Victory Day: between reconciliation, antagonization and destabilization? IPN debate

Through a number of public events that took place recently, the organizers and the participants expressed their disagreement, sometimes in categorical terms, with the changes that the government intends to introduce in the legislation on the Victory Day that is celebrated on May 9. It happened after in the public space they have spoken about a legislative initiative that was in the agenda of the May 26 Parliament meeting, but that the MPs didn’t manage to discuss even if they worked till late evening. The experts invited to IPN’s public debate “Victory Day: between reconciliation, antagonization and destabilization” discussed the arguments and goals of this legislative initiative.

Igor Boțan, the permanent expert of the project, said that World War II took place between September 1, 1939 and September 2, 1945. “It was a war of two world military-political coalitions. It was the largest armed conflict in the history of mankind. 62 states of the 74 existing at that moment were involved in that war. Approximately 80% of the population of the world was involved in it. The fighting took place in Eurasia and Africa and also in the Pacific Ocean, the Atlantic Ocean and the Arctic Ocean,” stated the expert.

According to him, the Great Patriotic War, as it is called, took place between June 22, 1941 and May 9, 1945. This is what in historiography is called the Eastern Front of World War II. “It was a war of the Soviet Union against Nazi Germany. So, two allies in a particular period of time became enemies. The Eastern Front was indeed one of the main components of World War II. The name Great Patriotic War originates in Soviet historiography and is broadly used especially in the Russian Federation. Most of the countries of the world name the Eastern Front what in Russia is called the Great Patriotic War,” explained Igor Boțan.

Mihail Druță, MP of the Party of Action and Solidarity, said that the given bill is a late legislative initiative. “A decision adopted in a meeting of the UN General Assembly of November 22, 2004, ahead of the 60th anniversary of the end of World War II in Europe, was the basis for drafting this initiative. It is aimed at strengthening peace by commemorating the victims of that war and all the victims from both sides of the front. As a result of the debates of November 19, a decision was adopted by consensus and this recommended all the states of the world to adopt national legal acts by which to commemorate all the victims of World War II on one or both of the dates, May 8 and 9,” stated the MP.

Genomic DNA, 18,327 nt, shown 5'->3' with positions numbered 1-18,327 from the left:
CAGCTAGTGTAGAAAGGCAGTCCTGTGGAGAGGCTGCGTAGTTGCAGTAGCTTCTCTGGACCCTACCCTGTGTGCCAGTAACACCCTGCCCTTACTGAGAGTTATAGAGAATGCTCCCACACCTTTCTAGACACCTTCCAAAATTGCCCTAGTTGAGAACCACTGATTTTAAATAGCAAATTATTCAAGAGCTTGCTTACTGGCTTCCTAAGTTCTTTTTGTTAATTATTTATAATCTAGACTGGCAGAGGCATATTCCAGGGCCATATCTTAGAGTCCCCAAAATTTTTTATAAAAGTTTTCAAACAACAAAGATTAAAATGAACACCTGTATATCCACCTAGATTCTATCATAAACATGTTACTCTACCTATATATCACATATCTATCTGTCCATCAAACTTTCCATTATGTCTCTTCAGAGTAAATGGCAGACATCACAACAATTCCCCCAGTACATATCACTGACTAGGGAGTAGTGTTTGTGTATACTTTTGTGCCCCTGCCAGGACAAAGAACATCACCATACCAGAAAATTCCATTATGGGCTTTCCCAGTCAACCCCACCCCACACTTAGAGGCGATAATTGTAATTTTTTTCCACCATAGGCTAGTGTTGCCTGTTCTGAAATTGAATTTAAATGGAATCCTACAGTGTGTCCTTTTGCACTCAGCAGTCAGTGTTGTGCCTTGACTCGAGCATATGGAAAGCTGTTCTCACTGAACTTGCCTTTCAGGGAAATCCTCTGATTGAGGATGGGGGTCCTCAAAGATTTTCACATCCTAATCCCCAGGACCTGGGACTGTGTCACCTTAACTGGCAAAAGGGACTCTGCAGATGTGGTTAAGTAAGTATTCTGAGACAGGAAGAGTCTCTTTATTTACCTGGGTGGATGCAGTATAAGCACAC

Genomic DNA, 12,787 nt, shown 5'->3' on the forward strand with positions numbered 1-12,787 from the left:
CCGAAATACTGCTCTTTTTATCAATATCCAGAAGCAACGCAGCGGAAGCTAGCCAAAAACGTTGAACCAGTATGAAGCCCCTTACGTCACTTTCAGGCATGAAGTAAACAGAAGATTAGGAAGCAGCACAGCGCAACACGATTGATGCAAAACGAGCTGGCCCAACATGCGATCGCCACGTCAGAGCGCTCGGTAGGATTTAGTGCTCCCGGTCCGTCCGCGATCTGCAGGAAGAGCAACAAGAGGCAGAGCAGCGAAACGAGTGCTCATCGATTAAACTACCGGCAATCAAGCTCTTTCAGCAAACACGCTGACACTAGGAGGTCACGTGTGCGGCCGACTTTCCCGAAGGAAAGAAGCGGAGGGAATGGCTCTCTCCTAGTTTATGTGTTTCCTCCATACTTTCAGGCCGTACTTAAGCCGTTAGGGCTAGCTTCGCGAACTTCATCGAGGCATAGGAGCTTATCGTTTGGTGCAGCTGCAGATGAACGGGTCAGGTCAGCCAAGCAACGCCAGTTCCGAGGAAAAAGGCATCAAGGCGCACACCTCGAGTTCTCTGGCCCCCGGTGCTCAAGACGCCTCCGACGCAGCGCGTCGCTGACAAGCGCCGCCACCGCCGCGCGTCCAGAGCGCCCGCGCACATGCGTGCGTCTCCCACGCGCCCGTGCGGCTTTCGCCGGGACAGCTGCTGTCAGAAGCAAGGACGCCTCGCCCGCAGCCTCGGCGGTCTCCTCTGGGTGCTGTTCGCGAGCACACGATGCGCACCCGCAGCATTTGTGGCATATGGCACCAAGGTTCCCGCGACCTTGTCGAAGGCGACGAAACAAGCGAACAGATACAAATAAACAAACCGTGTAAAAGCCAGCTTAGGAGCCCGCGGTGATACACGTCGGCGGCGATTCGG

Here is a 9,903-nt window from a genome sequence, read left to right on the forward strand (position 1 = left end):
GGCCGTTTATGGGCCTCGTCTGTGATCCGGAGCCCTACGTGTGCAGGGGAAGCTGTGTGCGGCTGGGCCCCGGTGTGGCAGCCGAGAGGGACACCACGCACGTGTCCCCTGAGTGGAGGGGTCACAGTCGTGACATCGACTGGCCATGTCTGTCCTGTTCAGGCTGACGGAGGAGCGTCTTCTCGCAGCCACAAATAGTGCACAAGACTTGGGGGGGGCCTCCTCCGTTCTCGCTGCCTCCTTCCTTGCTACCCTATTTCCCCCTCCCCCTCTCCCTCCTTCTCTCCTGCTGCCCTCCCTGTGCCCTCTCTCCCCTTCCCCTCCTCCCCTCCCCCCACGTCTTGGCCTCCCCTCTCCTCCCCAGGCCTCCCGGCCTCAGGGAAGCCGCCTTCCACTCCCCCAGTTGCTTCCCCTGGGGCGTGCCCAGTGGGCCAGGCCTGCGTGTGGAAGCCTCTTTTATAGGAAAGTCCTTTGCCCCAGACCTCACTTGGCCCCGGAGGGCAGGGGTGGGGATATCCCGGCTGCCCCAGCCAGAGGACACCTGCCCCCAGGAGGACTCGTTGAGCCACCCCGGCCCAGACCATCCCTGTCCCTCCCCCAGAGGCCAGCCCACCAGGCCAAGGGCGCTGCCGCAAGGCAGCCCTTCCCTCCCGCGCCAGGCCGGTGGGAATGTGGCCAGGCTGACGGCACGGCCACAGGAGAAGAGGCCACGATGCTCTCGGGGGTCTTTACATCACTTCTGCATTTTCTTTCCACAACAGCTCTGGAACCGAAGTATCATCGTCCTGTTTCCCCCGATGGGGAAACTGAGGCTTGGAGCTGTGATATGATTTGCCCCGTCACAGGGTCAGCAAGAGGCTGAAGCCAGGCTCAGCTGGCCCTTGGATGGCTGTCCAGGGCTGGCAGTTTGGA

According to him, many years passed until Parliament ultimately passed a bill to adjust the national legislation to the decision adopted by the UN. The legislative initiative envisions amendments to the Labor Code and the Law on Commemorative Days. This way, Victory Day and the day of commemoration of the heroes who died for the independence of the homeland celebrated on May 9 will be substituted with the Day of Commemoration and Reconciliation in memory of those who died in World War II that will be celebrated on May 8,” said Mihail Druță, adding that most of the Western states celebrate on May 8 and the decision is already late and should be adopted as swiftly as possible.

Doctor of History Anatol Țăranu, Moldova’s ex-ambassador to Russia, said that in temporal terms, the surrender of Nazi Germany occurred on May 8, at the end of the day. The act of military surrender was signed in Potsdam, a suburb of Berlin, and took effect at 11pm, Berlin time. But then, according to the time zone, in Moscow it was May 9. “This is the moment related to the time differences, but it is absolutely evident that Stalin didn’t want this day, the day of capitulation of Germany, to be celebrated in the Soviet Union on a day with those from Europe. This war was won not by the Soviet it Union, but by Anti-Hitler Coalition,” noted Anatol Țăranu.

According to him, the next day after the war ended, Stalin started to pursue a policy by which he emphasized primarily the role of the Soviet Union and corrected the role of the allies. Later, this became a norm for the Soviet and Russian propaganda. As to the dates of May 8 and 9, the ex-ambassador said that the whole Europe and the allied countries normally celebrate the end of war in Europe on May 8. In all the allied countries, namely this day is marked by the authorities. In the Soviet Union, it was the opposite.

“In time, the victory in World War II turned into a state ideologeme in the Soviet Union. Later, it was borrowed by the current regime in Moscow and was taken to the dimensions of a paroxysm. Today, when we speak about the state ideology of the Russian Federation, of Putin’s Moscow, under this ideology I think the day of May 9 occupies the central role. From the moment that change occurred, the day of May 9 indisputably has become very problematic. I refer to the celebration of this day by Russia as many international agents that were to express their stance on what Moscow promotes were put in difficulty,” stated the historian.

The public debate entitled “Victory Day: between reconciliation, antagonization and destabilization” was the 11th installment of IPN’s project “Impact of the Past on Confidence and Peace Building Processes” that is supported by the Hanns Seidel Foundation of Germany.

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